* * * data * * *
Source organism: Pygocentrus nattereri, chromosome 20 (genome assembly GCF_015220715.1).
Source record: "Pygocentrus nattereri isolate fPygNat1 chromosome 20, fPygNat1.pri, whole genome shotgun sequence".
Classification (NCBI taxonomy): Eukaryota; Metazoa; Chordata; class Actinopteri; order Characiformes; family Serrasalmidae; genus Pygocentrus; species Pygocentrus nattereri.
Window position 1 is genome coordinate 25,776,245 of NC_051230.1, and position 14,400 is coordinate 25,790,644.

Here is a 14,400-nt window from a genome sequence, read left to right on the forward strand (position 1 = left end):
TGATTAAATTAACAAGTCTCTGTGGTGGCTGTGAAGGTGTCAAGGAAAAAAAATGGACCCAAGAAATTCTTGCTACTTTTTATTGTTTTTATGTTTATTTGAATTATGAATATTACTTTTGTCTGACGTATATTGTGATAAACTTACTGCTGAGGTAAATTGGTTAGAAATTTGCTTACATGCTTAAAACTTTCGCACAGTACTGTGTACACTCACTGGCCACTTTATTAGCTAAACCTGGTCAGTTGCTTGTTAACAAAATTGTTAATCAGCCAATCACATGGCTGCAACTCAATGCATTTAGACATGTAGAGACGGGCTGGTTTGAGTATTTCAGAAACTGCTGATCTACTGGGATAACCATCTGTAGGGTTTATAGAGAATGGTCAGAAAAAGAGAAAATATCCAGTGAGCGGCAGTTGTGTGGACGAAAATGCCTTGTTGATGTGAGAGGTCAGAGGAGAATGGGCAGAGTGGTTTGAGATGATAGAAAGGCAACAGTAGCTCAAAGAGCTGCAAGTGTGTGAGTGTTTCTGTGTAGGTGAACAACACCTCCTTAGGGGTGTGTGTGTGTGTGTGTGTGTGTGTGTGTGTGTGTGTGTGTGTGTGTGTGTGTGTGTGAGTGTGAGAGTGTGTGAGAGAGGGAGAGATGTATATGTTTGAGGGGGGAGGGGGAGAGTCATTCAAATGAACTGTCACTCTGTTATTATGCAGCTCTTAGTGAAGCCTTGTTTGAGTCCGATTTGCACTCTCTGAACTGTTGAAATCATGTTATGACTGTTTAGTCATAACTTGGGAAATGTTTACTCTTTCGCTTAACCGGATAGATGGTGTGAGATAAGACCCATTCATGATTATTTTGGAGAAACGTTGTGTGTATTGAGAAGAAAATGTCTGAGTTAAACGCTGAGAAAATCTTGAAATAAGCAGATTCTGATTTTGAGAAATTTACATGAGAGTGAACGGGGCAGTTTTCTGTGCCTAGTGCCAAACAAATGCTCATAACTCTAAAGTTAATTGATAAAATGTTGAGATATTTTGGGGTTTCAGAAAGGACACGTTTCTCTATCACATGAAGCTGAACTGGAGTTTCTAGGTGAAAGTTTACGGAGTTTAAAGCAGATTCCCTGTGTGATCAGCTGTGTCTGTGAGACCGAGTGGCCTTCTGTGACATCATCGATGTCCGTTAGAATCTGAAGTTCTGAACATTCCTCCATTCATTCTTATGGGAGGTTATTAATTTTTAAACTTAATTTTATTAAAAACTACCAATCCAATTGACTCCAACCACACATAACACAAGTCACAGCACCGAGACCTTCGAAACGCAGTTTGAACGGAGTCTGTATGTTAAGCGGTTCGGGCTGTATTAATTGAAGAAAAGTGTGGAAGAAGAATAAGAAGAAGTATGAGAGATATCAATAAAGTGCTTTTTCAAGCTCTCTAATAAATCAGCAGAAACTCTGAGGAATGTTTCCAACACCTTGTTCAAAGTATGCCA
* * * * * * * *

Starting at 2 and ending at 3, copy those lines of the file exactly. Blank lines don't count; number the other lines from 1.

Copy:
Source record: "Pygocentrus nattereri isolate fPygNat1 chromosome 20, fPygNat1.pri, whole genome shotgun sequence".
Classification (NCBI taxonomy): Eukaryota; Metazoa; Chordata; class Actinopteri; order Characiformes; family Serrasalmidae; genus Pygocentrus; species Pygocentrus nattereri.